Breast Cancer Radiotherapy Prior to 1993 Associated with Lung Cancer Risk More than 20 Years Later
(ChemotherapyAdvisor) – Women in the United States who received breast cancer radiotherapy prior to 1993 face increased risks of lung cancer more than two decades later, concluded authors of a retrospective analysis of data from the National Cancer Institute Surveillance, Epidemiology and End Results (SEER) database, published online ahead of print in the British Journal of Cancer.
“In this population, the radiation-related risks were larger in the third decade after exposure than during the first two decades,” reported lead author Katherine E. Henson and coauthors of the Clinical Trial Service Unit at the University of Oxford in England.
While prior studies have suggested that radiation-related heart disease and lung cancer mortality is a persisting issue many years after radiotherapy, “no study has demonstrated so clearly a progressive increase in risk with time since exposure lasting into the third decade,” they wrote. “In this population, the radiation-related increases in mortality are very clear for women irradiated during 1973-1982.”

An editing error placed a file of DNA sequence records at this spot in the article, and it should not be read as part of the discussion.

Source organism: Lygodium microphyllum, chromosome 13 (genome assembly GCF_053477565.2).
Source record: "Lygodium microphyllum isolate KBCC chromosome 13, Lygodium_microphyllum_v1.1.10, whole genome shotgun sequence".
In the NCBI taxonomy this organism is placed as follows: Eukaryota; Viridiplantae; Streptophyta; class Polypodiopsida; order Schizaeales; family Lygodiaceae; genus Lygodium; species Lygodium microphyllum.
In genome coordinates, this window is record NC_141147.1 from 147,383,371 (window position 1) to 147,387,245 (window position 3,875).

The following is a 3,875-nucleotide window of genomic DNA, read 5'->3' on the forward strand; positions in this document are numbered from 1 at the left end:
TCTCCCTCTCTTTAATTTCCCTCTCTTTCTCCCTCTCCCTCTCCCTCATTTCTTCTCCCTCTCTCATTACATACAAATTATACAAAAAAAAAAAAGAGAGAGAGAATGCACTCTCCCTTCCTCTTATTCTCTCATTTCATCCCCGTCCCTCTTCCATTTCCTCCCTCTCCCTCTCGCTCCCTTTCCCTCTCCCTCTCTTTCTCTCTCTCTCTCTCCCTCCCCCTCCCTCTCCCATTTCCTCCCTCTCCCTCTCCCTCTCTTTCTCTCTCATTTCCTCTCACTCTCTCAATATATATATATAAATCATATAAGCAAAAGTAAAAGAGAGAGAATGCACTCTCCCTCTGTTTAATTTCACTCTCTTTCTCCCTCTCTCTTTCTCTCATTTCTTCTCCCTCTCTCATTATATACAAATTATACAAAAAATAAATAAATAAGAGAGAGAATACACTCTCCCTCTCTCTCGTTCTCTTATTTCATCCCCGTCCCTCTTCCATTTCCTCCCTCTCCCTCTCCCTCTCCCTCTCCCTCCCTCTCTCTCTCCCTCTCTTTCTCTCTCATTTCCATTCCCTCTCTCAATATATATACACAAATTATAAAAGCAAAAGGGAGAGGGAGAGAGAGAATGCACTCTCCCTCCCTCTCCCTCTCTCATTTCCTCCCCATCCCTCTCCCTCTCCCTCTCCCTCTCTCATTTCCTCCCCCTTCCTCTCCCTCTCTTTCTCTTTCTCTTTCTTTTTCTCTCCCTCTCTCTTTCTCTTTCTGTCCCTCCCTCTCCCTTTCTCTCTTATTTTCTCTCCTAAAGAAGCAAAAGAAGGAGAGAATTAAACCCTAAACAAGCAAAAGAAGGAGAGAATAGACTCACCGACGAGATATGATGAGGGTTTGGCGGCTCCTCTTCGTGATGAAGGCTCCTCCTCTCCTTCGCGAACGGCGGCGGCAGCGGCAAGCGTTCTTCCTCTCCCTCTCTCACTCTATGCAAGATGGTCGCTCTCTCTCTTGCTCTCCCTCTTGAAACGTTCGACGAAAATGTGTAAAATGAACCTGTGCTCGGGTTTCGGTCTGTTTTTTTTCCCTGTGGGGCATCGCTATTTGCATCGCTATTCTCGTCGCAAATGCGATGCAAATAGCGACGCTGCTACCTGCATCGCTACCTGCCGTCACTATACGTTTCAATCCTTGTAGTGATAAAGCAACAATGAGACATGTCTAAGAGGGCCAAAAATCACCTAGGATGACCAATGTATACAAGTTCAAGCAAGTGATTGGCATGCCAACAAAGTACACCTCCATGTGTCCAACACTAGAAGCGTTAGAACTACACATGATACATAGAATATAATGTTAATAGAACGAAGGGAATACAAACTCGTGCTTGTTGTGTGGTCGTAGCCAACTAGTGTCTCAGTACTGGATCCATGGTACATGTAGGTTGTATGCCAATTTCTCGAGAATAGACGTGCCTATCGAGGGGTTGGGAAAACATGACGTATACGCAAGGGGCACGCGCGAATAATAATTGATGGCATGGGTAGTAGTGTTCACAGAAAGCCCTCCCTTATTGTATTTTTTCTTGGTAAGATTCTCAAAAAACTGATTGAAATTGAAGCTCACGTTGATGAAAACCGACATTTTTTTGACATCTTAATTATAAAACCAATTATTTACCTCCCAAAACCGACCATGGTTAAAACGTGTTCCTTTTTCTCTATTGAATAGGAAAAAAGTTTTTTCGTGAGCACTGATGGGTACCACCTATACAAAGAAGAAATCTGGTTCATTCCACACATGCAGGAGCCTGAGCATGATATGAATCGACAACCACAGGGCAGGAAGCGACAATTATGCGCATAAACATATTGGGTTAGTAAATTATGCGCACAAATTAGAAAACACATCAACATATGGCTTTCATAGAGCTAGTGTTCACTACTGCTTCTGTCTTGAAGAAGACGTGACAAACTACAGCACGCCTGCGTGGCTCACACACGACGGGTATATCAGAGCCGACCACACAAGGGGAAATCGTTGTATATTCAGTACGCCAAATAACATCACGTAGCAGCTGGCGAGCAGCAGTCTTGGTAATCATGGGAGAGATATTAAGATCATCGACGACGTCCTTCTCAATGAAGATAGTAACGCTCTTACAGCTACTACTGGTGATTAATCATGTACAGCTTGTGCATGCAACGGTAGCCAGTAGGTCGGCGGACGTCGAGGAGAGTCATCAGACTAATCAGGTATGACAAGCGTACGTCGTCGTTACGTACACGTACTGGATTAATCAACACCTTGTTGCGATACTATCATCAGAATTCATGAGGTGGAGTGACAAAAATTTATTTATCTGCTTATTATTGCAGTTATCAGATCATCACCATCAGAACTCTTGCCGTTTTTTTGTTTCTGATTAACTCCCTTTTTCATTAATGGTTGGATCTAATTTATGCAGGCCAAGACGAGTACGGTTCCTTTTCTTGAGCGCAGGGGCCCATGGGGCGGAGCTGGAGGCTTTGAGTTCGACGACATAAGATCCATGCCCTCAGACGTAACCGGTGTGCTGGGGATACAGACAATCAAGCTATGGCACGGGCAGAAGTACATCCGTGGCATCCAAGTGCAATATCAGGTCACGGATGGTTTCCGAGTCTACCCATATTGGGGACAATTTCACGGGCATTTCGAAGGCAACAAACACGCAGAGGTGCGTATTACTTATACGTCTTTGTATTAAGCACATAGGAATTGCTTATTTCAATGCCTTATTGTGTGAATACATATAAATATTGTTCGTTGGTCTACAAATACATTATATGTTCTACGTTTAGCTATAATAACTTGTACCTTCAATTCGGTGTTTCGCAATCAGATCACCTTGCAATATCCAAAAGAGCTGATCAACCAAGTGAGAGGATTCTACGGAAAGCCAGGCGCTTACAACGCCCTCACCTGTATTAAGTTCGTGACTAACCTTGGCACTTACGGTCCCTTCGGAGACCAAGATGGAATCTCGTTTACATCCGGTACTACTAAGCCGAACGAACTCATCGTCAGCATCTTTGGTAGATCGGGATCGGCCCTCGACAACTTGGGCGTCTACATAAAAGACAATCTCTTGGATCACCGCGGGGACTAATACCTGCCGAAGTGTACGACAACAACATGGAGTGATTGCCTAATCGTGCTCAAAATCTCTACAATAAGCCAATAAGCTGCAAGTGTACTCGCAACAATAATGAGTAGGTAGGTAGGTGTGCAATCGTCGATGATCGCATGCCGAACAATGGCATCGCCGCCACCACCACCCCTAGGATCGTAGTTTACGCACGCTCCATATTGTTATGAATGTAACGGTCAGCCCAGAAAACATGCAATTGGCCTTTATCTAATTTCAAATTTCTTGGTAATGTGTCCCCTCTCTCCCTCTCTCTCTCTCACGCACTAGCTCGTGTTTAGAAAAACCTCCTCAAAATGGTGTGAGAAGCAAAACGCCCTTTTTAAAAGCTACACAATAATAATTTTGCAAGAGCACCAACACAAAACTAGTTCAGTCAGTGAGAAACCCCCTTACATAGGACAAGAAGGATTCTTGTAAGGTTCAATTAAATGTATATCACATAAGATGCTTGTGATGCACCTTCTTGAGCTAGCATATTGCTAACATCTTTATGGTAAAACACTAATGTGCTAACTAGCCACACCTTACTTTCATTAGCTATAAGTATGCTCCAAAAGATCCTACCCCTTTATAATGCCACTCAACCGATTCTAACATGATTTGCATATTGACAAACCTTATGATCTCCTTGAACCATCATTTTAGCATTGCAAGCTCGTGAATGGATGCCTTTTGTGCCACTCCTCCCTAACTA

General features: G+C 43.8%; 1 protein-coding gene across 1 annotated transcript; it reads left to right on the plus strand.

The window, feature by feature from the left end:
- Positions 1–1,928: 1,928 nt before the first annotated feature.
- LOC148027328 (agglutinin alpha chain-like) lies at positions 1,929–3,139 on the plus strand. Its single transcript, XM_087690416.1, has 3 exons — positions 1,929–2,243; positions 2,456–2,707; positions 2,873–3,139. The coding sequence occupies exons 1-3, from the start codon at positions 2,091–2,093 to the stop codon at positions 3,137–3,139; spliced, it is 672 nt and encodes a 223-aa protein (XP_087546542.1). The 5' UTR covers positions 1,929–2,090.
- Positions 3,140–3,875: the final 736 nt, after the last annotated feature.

“For women irradiated during 1983-92 there was evidence of radiation-related mortality for lung cancer, but not for heart disease,” they reported. “For women irradiated since 1993 there is, as yet, little evidence of radiation-related mortality.”
The authors studied mortality risks for 558,871 US women diagnosed with breast cancer and treated with radiotherapy during 1973-2008, and followed through December 2008.
“For women diagnosed with breast cancer during 1973-1982 and given radiotherapy shortly afterwards, the cardiac mortality ratios, left-sided versus right-sided, were 1.19 (1.03-1.38), 1.35 (1.05-1.73), 1.64 (1.26-2.14), and 1.90 (1.52-2.37) at <10, 10-14, 15-19 and 20+ years since diagnosis” (2P for trend<0.001), the authors reported. Lung cancer mortality ratios comparing ipsilateral and contralateral rates were 1.05 (0.57-1.94), 2.04 (1.28-3.23), and 3.87 (2.19-6.82) at <10 years, 10-19 years, and 20+ years, respectively (2P for trend=0.002), they reported.
Higher risks for women treated longer ago may, in part, reflect evolving radiotherapy techniques and technologies. Improvements in radiotherapy targeting should reduce incidental radiation doses to healthy nontarget tissues, they noted.
“The current average mean heart dose is likely to be around 2-7 Gy for left-sidedl, and around 1.5 Gy for right-sided breast radiotherapy,” the authors noted. “Therefore, the risks for women irradiated today are likely to be lower.”